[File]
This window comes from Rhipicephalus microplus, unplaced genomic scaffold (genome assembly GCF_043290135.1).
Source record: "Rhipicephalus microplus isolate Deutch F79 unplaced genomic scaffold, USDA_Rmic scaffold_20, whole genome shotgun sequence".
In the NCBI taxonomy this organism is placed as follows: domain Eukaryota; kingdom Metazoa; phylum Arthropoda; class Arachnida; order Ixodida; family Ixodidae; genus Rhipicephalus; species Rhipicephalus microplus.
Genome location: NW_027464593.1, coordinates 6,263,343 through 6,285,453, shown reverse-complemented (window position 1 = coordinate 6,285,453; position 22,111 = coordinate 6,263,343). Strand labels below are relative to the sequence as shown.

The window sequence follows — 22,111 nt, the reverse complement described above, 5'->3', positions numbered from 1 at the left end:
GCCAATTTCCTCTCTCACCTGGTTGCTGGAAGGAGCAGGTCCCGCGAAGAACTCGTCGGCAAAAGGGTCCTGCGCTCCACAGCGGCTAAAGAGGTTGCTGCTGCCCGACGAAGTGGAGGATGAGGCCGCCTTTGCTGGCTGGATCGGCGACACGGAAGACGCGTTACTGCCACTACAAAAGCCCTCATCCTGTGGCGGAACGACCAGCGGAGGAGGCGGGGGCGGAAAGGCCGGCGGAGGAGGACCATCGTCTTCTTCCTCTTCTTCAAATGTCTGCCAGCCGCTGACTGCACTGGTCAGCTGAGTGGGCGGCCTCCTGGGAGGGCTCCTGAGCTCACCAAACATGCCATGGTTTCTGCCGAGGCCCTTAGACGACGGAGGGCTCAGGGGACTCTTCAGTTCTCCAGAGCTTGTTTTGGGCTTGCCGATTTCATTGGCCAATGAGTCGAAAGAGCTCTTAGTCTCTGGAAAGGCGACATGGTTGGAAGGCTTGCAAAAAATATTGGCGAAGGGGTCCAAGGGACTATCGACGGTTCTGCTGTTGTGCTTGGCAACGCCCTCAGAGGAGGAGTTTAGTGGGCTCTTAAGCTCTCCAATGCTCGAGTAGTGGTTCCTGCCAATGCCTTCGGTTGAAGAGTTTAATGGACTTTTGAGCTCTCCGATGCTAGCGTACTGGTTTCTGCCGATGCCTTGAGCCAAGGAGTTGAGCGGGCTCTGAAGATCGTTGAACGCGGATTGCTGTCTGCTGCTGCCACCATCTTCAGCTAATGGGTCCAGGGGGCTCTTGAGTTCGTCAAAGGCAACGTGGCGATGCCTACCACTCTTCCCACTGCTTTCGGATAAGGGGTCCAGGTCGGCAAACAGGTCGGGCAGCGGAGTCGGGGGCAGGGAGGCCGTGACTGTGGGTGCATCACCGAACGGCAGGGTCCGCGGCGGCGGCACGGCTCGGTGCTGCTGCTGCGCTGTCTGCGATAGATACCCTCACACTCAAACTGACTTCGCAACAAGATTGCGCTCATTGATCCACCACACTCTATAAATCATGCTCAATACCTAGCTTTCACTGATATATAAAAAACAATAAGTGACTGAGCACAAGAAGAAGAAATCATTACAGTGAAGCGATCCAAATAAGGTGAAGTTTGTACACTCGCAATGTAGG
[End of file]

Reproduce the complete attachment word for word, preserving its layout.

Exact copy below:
This window comes from Rhipicephalus microplus, unplaced genomic scaffold (genome assembly GCF_043290135.1).
Source record: "Rhipicephalus microplus isolate Deutch F79 unplaced genomic scaffold, USDA_Rmic scaffold_20, whole genome shotgun sequence".
In the NCBI taxonomy this organism is placed as follows: domain Eukaryota; kingdom Metazoa; phylum Arthropoda; class Arachnida; order Ixodida; family Ixodidae; genus Rhipicephalus; species Rhipicephalus microplus.
Genome location: NW_027464593.1, coordinates 6,263,343 through 6,285,453, shown reverse-complemented (window position 1 = coordinate 6,285,453; position 22,111 = coordinate 6,263,343). Strand labels below are relative to the sequence as shown.

The window sequence follows — 22,111 nt, the reverse complement described above, 5'->3', positions numbered from 1 at the left end:
GCCAATTTCCTCTCTCACCTGGTTGCTGGAAGGAGCAGGTCCCGCGAAGAACTCGTCGGCAAAAGGGTCCTGCGCTCCACAGCGGCTAAAGAGGTTGCTGCTGCCCGACGAAGTGGAGGATGAGGCCGCCTTTGCTGGCTGGATCGGCGACACGGAAGACGCGTTACTGCCACTACAAAAGCCCTCATCCTGTGGCGGAACGACCAGCGGAGGAGGCGGGGGCGGAAAGGCCGGCGGAGGAGGACCATCGTCTTCTTCCTCTTCTTCAAATGTCTGCCAGCCGCTGACTGCACTGGTCAGCTGAGTGGGCGGCCTCCTGGGAGGGCTCCTGAGCTCACCAAACATGCCATGGTTTCTGCCGAGGCCCTTAGACGACGGAGGGCTCAGGGGACTCTTCAGTTCTCCAGAGCTTGTTTTGGGCTTGCCGATTTCATTGGCCAATGAGTCGAAAGAGCTCTTAGTCTCTGGAAAGGCGACATGGTTGGAAGGCTTGCAAAAAATATTGGCGAAGGGGTCCAAGGGACTATCGACGGTTCTGCTGTTGTGCTTGGCAACGCCCTCAGAGGAGGAGTTTAGTGGGCTCTTAAGCTCTCCAATGCTCGAGTAGTGGTTCCTGCCAATGCCTTCGGTTGAAGAGTTTAATGGACTTTTGAGCTCTCCGATGCTAGCGTACTGGTTTCTGCCGATGCCTTGAGCCAAGGAGTTGAGCGGGCTCTGAAGATCGTTGAACGCGGATTGCTGTCTGCTGCTGCCACCATCTTCAGCTAATGGGTCCAGGGGGCTCTTGAGTTCGTCAAAGGCAACGTGGCGATGCCTACCACTCTTCCCACTGCTTTCGGATAAGGGGTCCAGGTCGGCAAACAGGTCGGGCAGCGGAGTCGGGGGCAGGGAGGCCGTGACTGTGGGTGCATCACCGAACGGCAGGGTCCGCGGCGGCGGCACGGCTCGGTGCTGCTGCTGCGCTGTCTGCGATAGATACCCTCACACTCAAACTGACTTCGCAACAAGATTGCGCTCATTGATCCACCACACTCTATAAATCATGCTCAATACCTAGCTTTCACTGATATATAAAAAACAATAAGTGACTGAGCACAAGAAGAAGAAATCATTACAGTGAAGCGATCCAAATAAGGTGAAGTTTGTACACTCGCAATGTAGG